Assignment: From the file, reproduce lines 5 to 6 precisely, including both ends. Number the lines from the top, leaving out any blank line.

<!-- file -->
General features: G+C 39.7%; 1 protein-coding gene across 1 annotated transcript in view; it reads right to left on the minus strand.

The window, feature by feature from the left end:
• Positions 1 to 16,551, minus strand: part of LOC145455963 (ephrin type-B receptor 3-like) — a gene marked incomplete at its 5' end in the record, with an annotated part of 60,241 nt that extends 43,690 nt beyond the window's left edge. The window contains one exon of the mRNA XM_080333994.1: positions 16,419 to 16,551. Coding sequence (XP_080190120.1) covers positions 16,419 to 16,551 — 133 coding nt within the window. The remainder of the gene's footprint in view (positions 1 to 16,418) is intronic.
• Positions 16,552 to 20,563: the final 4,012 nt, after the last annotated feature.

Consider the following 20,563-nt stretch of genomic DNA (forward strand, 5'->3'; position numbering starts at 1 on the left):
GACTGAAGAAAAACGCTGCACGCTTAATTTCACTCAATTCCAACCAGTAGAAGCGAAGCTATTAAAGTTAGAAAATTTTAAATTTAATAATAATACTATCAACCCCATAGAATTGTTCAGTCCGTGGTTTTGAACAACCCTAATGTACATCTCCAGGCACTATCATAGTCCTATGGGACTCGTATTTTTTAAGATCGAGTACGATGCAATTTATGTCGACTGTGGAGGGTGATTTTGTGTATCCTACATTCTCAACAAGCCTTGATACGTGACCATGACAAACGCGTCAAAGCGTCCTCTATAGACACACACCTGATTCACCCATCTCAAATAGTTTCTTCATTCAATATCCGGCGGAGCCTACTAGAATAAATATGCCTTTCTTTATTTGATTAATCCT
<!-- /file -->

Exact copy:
Consider the following 20,563-nt stretch of genomic DNA (forward strand, 5'->3'; position numbering starts at 1 on the left):
GACTGAAGAAAAACGCTGCACGCTTAATTTCACTCAATTCCAACCAGTAGAAGCGAAGCTATTAAAGTTAGAAAATTTTAAATTTAATAATAATACTATCAACCCCATAGAATTGTTCAGTCCGTGGTTTTGAACAACCCTAATGTACATCTCCAGGCACTATCATAGTCCTATGGGACTCGTATTTTTTAAGATCGAGTACGATGCAATTTATGTCGACTGTGGAGGGTGATTTTGTGTATCCTACATTCTCAACAAGCCTTGATACGTGACCATGACAAACGCGTCAAAGCGTCCTCTATAGACACACACCTGATTCACCCATCTCAAATAGTTTCTTCATTCAATATCCGGCGGAGCCTACTAGAATAAATATGCCTTTCTTTATTTGATTAATCCT